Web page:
Most of these signals serve to help Google understand what the content within the video is. Remember that the algorithm cannot understand the content of a video without text clues. These are elements that give Google a better idea which queries your video would be relevant for. You need to post the video to a webpage so you have a chance to rank your website for a SERP feature. Will it likely rank the page over YouTube? Honestly, it probably won’t, Google will most likely show the YouTube link. But if your goal is traffic and conversions, then it doesn’t truly matter whether the page won placement or the YouTube channel owns that spot.
What We Think Works
In traditional SEO, we think of ranking content when it is both relevant and authoritative. For videos, I’m not sure “authority” would work. “Quality” is probably a better description. But this doesn’t have anything to do with FPS or 1080p vs 720p, rather it has to do with how engaged users are with your video. Metrics and other elements that likely play a role are:
- Watch time—how long someone sticks with your video
- Number of subscribers
- Number of views
- Enticing thumbnail image (affects CTR)
- End cards/end card CTR
- User feedback (comments, likes, and dislikes)
- Number of shares or embeds
Before you go out and try to create a video here are some technical considerations.
- Schema markup—marking up videos for schema makes it more likely they will show up as a SERP feature.
- Upload a video sitemap on your website—this makes it more likely that Google will find and index your video quickly.
- Load time—keep an eye on your video load time. Users bounce when it’s slow.
- Orientation—always shoot your videos in landscape.
- Video formats—there are a lot of different formats for videos out there. Use a common one like .mp4. YouTube currently accepts 8 video formats, but there are dozens of file extensions.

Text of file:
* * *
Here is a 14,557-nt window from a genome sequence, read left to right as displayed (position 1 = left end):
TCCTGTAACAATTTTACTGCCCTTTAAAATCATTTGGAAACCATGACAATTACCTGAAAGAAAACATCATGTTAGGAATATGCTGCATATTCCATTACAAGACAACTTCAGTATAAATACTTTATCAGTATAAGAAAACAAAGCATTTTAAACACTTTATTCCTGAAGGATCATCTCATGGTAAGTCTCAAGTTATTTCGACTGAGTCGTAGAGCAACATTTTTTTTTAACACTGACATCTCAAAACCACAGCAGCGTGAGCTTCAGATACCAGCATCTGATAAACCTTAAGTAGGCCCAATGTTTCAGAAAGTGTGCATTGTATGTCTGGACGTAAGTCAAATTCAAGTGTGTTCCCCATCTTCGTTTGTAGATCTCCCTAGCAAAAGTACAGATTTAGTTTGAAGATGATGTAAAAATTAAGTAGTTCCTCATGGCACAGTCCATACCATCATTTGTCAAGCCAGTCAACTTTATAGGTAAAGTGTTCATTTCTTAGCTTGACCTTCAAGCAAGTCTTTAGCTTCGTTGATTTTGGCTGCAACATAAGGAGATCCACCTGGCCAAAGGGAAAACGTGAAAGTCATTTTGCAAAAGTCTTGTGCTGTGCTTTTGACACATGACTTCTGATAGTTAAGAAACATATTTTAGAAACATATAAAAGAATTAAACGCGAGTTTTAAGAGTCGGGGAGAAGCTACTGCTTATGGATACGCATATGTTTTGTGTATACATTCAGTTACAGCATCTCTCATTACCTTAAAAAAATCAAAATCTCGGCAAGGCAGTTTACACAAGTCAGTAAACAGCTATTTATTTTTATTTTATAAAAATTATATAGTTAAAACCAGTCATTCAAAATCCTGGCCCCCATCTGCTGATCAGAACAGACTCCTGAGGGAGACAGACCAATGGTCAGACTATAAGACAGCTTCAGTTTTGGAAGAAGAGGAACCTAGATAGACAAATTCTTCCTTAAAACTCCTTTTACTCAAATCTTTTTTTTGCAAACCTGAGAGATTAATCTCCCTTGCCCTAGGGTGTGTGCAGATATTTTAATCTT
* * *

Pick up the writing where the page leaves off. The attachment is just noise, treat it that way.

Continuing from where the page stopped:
It’s not always a case of “if you build it, they will come.” Sometimes you need to get people to the page to view the video. Does this mean ad dollars? Sometimes, yes. A few areas you can focus on to get some valuable shares, views, clicks, etc. are paid social, influencer outreach, PR pushes, and any owned channels you have. I’m not focusing a huge amount in this area because setting up paid campaigns is not hugely obscure—pretty much anyone can be walked through the process with a decent rep and existing training tools. But always keep in mind the environment in which your users are watching video. On YouTube, people are actively listening to the audio in your video, whereas on Facebook the videos are muted by default. So on Facebook you will need something to catch a user’s attention that will persuade them to turn on the sound and watch the video.
Okay, let’s face it, sometimes the videos tank and you get no traction. That’s alright as long as you don’t stick your head in the sand and pretend like it’s fine when it’s not working. If you are committed to this content strategy then rework the video. Tweak it, add subtitles, delete a scene, change the format, make it slideshow, etc. Then try it again. If the content is basically good it could be a simple delivery issue where it needs to be presented in just the right way to gain traction.
And maybe you ignored me up above when I said to make sure that the users needed a video. Maybe your video should be plain text. Or maybe video is fine, but it should be a webinar to meet business objectives, and SEO is not the right channel for that video. Despite its widespread accessibility and the success many businesses enjoy with SEO, it’s not a silver bullet and shouldn’t be an assumptive solution for every campaign.
And some of you reading this are probably thinking about videos you put up already and wondering if you can go back and alter it to make it rank. In some cases, sure! However, skip the effort if you’re posting a commercial on your website. Highly commercialized video ads that don’t serve a user’s needs and focus only on the business’s needs do not rank. If you type “are hurricane proof windows worth it?” on Google, you get a news report about these types of windows. It does a good job of answering the question, whereas a commercial will not. Even if the commercial perfectly answers the question, there is a conflict of interest. And if users do not trust it, they will not watch it, share it, or link to it, and remember that many of those engagement metrics highly correlate with ranking videos in the SERP and elsewhere.
For 2018 and beyond the signals that impact video SEO seems to marry well to the signals that seem to impact regular SEO. Quality and relevance of the content, technical aspects, engagement, and backlinks are the primary drivers of rankings and traffic. Focusing on these elements will yield a video SEO strategy that stands the test of time.